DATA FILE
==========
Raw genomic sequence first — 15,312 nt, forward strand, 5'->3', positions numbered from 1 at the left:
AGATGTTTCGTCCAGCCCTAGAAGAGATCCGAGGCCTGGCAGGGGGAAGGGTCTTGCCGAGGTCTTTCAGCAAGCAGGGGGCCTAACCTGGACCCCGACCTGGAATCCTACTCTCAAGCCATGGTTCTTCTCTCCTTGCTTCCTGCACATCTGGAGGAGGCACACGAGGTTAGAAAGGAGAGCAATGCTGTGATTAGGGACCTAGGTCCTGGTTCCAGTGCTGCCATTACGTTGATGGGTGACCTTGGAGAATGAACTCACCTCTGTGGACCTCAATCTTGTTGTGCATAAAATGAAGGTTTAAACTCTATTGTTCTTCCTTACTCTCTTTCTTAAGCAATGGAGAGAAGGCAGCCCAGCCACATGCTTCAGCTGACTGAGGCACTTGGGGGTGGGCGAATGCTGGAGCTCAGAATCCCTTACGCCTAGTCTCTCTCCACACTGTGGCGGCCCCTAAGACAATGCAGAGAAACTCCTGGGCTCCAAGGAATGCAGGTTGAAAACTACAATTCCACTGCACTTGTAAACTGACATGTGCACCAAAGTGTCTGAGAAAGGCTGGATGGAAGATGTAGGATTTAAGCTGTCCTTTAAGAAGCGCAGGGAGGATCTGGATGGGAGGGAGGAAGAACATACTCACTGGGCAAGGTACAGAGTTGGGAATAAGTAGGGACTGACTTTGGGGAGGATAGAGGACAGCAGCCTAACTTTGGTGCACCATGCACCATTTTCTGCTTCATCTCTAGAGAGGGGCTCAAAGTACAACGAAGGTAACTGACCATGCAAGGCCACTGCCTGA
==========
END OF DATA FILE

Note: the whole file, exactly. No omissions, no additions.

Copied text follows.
Raw genomic sequence first — 15,312 nt, forward strand, 5'->3', positions numbered from 1 at the left:
AGATGTTTCGTCCAGCCCTAGAAGAGATCCGAGGCCTGGCAGGGGGAAGGGTCTTGCCGAGGTCTTTCAGCAAGCAGGGGGCCTAACCTGGACCCCGACCTGGAATCCTACTCTCAAGCCATGGTTCTTCTCTCCTTGCTTCCTGCACATCTGGAGGAGGCACACGAGGTTAGAAAGGAGAGCAATGCTGTGATTAGGGACCTAGGTCCTGGTTCCAGTGCTGCCATTACGTTGATGGGTGACCTTGGAGAATGAACTCACCTCTGTGGACCTCAATCTTGTTGTGCATAAAATGAAGGTTTAAACTCTATTGTTCTTCCTTACTCTCTTTCTTAAGCAATGGAGAGAAGGCAGCCCAGCCACATGCTTCAGCTGACTGAGGCACTTGGGGGTGGGCGAATGCTGGAGCTCAGAATCCCTTACGCCTAGTCTCTCTCCACACTGTGGCGGCCCCTAAGACAATGCAGAGAAACTCCTGGGCTCCAAGGAATGCAGGTTGAAAACTACAATTCCACTGCACTTGTAAACTGACATGTGCACCAAAGTGTCTGAGAAAGGCTGGATGGAAGATGTAGGATTTAAGCTGTCCTTTAAGAAGCGCAGGGAGGATCTGGATGGGAGGGAGGAAGAACATACTCACTGGGCAAGGTACAGAGTTGGGAATAAGTAGGGACTGACTTTGGGGAGGATAGAGGACAGCAGCCTAACTTTGGTGCACCATGCACCATTTTCTGCTTCATCTCTAGAGAGGGGCTCAAAGTACAACGAAGGTAACTGACCATGCAAGGCCACTGCCTGA